Valentino's Hollywood glamour; Lacroix backs black

1st March 2007, Comments 0 comments

PARIS, March 1, 2007 (AFP) - Valentino turned out sophisticated 1940s movie star glamour that demonstrated why his ultra-feminine designs have kept him top of the fashion field for 45 years.

PARIS, March 1, 2007 (AFP) - Valentino turned out sophisticated 1940s movie star glamour that demonstrated why his ultra-feminine designs have kept him top of the fashion field for 45 years.

 Known simply by his first name, the smartly-suited veteran Italian designer who unveiled his ready-to-wear collection for next winter here Wednesday said his mantra was simply for "a woman to look beautiful."

Inspired in part by sultry US actress Lauren Bacall, he described his sassy suits, egg-shaped coats, pencil skirts and sophisticated gowns as "more Hollywood, more sophisticated, more glamorous."

To celebrate his 45th anniversary, the designer, 74, will present his July haute couture collection in Rome where he opened his couture house in 1959, rather than in Paris. He went on to make his name with his 1962 collection.

In January, Valentino snubbed his signature red for his couture line, opting instead for all-white. But red retook its place in the ready-to-wear, which also featured black and brown.Of the changes he has seen through his long career, Valentino said "some I followed, some I didn't follow. I am very stubborn, I am a Taurus, so I do exactly what I feel like doing," he added.

One trend he is bucking for next winter is the catwalk craze for platform soles and wedged heels -- the Valentino woman sticks to sleek stilettos, or perhaps silver ballroom sandals.

In comparison, France's Christian Lacroix seems almost a relative new kid on the block, despite this year marking 20 years since presenting his first collection under his own name.

"It's amazing because it seems like being yesterday, and when I really look at the work and the time, everything changed," he said after the show. Luxury goods group LVMH sold Lacroix's label -- which it launched in 1987 -- to the Falic Group, the second-largest US duty-free retailer, in 2005.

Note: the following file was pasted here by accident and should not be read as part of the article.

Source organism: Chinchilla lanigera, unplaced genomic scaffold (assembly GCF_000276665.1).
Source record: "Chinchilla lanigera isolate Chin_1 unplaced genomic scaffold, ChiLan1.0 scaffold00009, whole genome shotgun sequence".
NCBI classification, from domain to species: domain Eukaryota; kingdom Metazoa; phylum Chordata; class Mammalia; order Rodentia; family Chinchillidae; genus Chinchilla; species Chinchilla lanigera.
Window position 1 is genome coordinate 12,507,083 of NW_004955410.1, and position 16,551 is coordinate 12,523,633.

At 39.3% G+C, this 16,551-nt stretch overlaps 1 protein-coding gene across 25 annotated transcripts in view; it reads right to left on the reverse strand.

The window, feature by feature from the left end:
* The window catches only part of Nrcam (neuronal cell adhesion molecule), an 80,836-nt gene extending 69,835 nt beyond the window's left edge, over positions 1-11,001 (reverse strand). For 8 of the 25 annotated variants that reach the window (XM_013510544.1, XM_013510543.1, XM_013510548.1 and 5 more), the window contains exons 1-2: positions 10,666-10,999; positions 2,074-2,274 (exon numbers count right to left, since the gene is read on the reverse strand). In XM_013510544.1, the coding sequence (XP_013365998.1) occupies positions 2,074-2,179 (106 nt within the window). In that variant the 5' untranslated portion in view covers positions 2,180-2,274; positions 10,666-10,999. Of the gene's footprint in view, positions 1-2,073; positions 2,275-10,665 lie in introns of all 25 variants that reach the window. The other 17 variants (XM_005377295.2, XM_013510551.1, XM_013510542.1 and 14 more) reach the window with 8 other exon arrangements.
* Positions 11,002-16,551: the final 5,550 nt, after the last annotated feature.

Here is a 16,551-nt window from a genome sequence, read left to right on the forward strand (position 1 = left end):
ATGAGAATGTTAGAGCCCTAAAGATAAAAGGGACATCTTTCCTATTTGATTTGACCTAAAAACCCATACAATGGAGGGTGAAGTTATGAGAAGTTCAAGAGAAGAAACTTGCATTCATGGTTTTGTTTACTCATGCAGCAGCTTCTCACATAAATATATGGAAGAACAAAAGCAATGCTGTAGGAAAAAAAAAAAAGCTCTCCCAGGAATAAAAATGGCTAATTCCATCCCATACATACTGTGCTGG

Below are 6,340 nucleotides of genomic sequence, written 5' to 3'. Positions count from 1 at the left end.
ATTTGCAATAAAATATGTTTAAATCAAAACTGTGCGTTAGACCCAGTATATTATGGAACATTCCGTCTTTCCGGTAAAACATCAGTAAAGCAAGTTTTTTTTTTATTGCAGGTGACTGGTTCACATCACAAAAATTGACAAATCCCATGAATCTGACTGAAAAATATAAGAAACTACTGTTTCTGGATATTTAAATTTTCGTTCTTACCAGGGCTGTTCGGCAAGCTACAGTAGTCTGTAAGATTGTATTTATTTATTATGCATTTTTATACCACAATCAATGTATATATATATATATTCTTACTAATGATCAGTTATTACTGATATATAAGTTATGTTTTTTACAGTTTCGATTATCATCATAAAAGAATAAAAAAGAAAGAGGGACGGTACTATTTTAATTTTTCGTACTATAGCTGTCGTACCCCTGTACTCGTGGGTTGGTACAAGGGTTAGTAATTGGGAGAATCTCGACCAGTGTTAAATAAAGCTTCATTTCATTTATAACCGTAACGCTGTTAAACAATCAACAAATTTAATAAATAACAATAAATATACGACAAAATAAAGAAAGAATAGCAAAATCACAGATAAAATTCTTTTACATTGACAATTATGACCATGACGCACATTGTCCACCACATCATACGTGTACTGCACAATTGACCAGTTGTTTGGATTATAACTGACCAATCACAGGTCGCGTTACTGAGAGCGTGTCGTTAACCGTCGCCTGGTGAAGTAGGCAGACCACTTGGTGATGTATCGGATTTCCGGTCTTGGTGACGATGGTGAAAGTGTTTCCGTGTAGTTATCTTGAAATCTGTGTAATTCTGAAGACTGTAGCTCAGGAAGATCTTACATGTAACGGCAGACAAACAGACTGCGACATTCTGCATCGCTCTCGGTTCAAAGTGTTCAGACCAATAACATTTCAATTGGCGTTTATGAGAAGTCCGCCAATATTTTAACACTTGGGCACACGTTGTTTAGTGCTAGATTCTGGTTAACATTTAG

"Really, I love this job, it's such a challenge... because it's so being in the same rhythm as the world, the time, the period, politics, economics, everything happening. It's not an ivory tower," he said.

The designer stepped away from his trademark colours and prints, -- he often uses a patchwork technique of mixing fabrics and cultural and historical references -- to make black the focus, setting the tone with an opening black wool faille coat.

And asked about black's dominance, Lacroix described it as a "marvellous" colour, adding: "It's on my favourite paintings from Dutch or Spanish old masters."

However, white, soft grey, stone, sherbet pink, bottle green and prints in purple and poppy red did get a look-in for the collection of micro-mini rolled-hem skirts, embellished dressy wear and casual knits.

At one point, a naked anti-fur protestor stormed on to the end of the catwalk, after an earlier protest at Valentino was prevented by security from reaching the runway.

At Dries van Noten, the mystery of the backstage was lifted -- guests were seated opposite the models as they got ready, uncurtained, for the show, set to the mystical sitar sounds of George Harrison's Beatles classics.

Smock coats and light silky dresses were included in the wardrobe that added up to lots of wearable, casual chic clothes, with simple prints and interesting textures and colours, such as brass, mustard and claret.

Karl Lagerfeld is a busy man. After his collection for Fendi in Milan last week, he showed his eponymous line here, of flat pointy ankle boots with slender trousers or skirt, and all the volume up top.

And on Friday the German designer will show his latest collection for Chanel.

Copyright AFP

Subject French news

0 Comments To This Article